Supporting causes: nothing but a trend?

Reader Jean Dennis thinks that most people who support causes, only do it to look cool not because they care.

I once worked with a woman who was so superficial and ill-informed about life around her, that every moment (right or wrong) was an opportunity to jump on the brand wagon in a bid to be trendy.

She was my manager - as much as she could manage to get to work on time with her hangovers explained away as tummy aches or lateness explained as having to drop by exclusive books first thing to buy ‘magazines for the offices’.

Nobody bought it, we just smiled and nodded.

I also just smiled and nodded when, on the day of the protest at parliament for Press Freedom, she wasn’t in the least interested in the actual issue.

Rather, it was a flurry of text messages and phone calls when we arrived at the gates of parliament as she tried to find her (also superficial) friends. Of course, there was the obligatory twitter photo taken with a placard she borrowed off someone with many retweets from her followers.

I smiled and nodded. What can you do? The world is full of clueless, shallow people. And, in Cape Town...having a ‘cause’ is very hip, ya’know dahling.

Do a little twitter speculation, followed by a quick rant. Make sure you’re heard lending your social media voice to people who are prominent and not completely insane (Ferial Haffajee or Chris Roper are usually good choice for the hipsters.

Why causes don't last?

Their sober opinions usually lends credence to the hipster’s shallow rant). And then, when it’s all said and done and the cause of the moment has lost its wow factor, we move on.

Yesterday’s cause reduced to rubble in the face of something MORE tragic. MORE outrageous. HOW incensed are we today about rhinos, murder, pedophilia, corruption, breast cancer, testicular cancer, brain farting?

 Of course, a perennial favourite is the issue of domestic violence and rape. Every year, for 16 whole days, we lose our shit about abuse against women. Wotcha’ boys! We don’t take no shit.

As with Breast Cancer Awareness month (aka, an excuse to wear a hot bra and show my tatas off at work), the first 16 days in December have been successful in highlighting the issue of domestic violence using thoughtful opinion pieces, articles, shocking viral images and a host of be-ribboned events.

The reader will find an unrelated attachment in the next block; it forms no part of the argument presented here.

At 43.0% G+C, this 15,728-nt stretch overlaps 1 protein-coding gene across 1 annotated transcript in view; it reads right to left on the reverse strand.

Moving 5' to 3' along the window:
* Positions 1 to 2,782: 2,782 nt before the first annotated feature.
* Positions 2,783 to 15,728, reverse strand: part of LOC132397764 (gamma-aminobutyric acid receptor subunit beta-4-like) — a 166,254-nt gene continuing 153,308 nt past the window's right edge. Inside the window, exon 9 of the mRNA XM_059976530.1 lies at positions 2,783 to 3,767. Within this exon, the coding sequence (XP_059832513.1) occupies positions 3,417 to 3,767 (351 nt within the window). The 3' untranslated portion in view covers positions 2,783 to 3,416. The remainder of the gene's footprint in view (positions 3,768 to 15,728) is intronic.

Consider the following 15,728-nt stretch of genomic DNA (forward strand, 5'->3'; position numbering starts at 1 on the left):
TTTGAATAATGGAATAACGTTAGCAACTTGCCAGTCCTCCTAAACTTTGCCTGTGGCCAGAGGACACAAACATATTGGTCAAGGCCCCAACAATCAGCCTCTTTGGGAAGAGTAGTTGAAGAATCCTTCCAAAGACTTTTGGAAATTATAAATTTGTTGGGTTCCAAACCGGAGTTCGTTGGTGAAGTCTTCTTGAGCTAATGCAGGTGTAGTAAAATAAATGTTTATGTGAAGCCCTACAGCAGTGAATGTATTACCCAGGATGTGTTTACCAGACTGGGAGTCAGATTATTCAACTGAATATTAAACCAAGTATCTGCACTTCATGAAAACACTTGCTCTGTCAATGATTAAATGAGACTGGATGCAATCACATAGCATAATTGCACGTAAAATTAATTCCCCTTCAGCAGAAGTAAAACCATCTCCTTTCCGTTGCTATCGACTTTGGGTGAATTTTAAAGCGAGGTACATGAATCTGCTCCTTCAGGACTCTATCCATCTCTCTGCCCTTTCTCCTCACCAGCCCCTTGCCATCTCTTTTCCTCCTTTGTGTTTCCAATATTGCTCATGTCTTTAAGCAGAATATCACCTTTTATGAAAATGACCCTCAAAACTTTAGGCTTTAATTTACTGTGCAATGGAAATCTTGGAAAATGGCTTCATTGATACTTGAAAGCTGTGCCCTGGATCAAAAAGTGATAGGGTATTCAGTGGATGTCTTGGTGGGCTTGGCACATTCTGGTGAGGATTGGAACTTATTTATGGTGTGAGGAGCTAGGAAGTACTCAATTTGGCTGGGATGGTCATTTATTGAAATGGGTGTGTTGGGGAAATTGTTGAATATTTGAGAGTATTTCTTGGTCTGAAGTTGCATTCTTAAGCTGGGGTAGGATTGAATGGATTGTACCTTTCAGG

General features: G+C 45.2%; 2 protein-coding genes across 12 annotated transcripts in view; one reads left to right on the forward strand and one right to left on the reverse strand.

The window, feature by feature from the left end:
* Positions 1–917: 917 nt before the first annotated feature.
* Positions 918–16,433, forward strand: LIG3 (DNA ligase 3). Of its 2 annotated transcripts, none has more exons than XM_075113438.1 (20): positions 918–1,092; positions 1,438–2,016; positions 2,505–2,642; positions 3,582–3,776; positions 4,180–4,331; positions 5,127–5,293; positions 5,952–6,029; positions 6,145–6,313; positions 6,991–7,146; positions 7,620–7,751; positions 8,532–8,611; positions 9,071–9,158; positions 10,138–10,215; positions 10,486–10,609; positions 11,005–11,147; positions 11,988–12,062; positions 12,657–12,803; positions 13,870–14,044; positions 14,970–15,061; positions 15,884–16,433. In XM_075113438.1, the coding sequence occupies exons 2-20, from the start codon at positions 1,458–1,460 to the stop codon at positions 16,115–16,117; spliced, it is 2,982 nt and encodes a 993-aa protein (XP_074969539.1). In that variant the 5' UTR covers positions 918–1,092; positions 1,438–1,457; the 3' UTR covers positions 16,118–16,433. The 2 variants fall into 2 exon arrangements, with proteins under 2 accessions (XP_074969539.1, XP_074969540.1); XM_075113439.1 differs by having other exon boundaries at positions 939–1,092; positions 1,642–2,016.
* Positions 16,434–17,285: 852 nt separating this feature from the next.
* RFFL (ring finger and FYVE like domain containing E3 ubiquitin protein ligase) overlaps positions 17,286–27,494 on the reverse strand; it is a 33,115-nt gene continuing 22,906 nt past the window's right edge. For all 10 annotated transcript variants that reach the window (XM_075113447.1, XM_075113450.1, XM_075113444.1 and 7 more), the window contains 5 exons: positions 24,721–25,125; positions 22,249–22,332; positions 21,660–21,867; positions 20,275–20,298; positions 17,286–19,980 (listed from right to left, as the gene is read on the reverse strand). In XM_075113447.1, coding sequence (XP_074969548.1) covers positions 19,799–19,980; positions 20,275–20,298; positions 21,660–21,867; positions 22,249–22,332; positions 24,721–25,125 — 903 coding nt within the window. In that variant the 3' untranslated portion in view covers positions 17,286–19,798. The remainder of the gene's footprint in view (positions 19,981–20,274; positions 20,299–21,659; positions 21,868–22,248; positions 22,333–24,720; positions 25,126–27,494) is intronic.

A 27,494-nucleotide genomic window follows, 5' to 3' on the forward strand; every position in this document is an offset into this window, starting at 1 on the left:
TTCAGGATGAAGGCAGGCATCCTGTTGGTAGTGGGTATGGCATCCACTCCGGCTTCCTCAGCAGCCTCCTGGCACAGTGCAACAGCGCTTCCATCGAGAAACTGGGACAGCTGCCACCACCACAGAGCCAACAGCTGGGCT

But wait, before you drag me off to the village square for a lambasting, I have no issue with the fact that we highlight these atrocities and seek to understand, solve and stop it from happening. I don’t have an issue with the fact that we use slick advertising and pr to get people to sit up and take note.

What I do have a problem with is the trendiness of it all. Let me explain. We’ve had two shocking cases of violence against women in the last two weeks - Anene Booysen and Reeva Steenkamp.

They could not be more different in terms of background, race, socio-economic standing. They do however have a shocking similarity. Both died in violent acts perpetrated against them by people they knew.

Think about that. Someone you know. Someone you’ve been intimate with, laughed and cried with, took your life in the most violent way. And I’m not speculating about the circumstances and why their partner and ex-partner did this.

The fact is that they died violently at the hands of men they knew.

So, for the next few weeks, I am bracing myself for a barrage of news reports, blog posts similar to this one (hah), tweets, Facebook statuses and comment on news sites ranting about how violence against women should not be tolerated. The women’s rights and advocacy groups will have their moment in the sun as their stories of women being raped or assaulted is given credence above that of the Rhino or Nkandla.

And then...well, things will taper off. A new cause will be adopted. The cycle will start anew.   After all, rape is bad. It should be stopped. We campaigned against it. We wore black on Black Friday (many of us as a fashion statement). Next.

I guess my question is - today is 1 Billion Rising.Yesterday was the shocking and tragic violent death of a high-profile 29-year old woman, a few weeks ago the gratuitously violent gang rape of a young woman in Bredasdorp.

In fact, if we were to believe the statistics, 60 000 rapes were reported last year. That’s 5000 a month. Approximately 166 a day. And we choose to lose our minds three or four times a year for a few weeks. Because it’s the flavour of the month?

Are you fucking kidding me? We need to advocate this 166 time a day. Every day. Not as women. Not as men. Or even as South Africans. As human beings. 

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Follow Jean's blog here.

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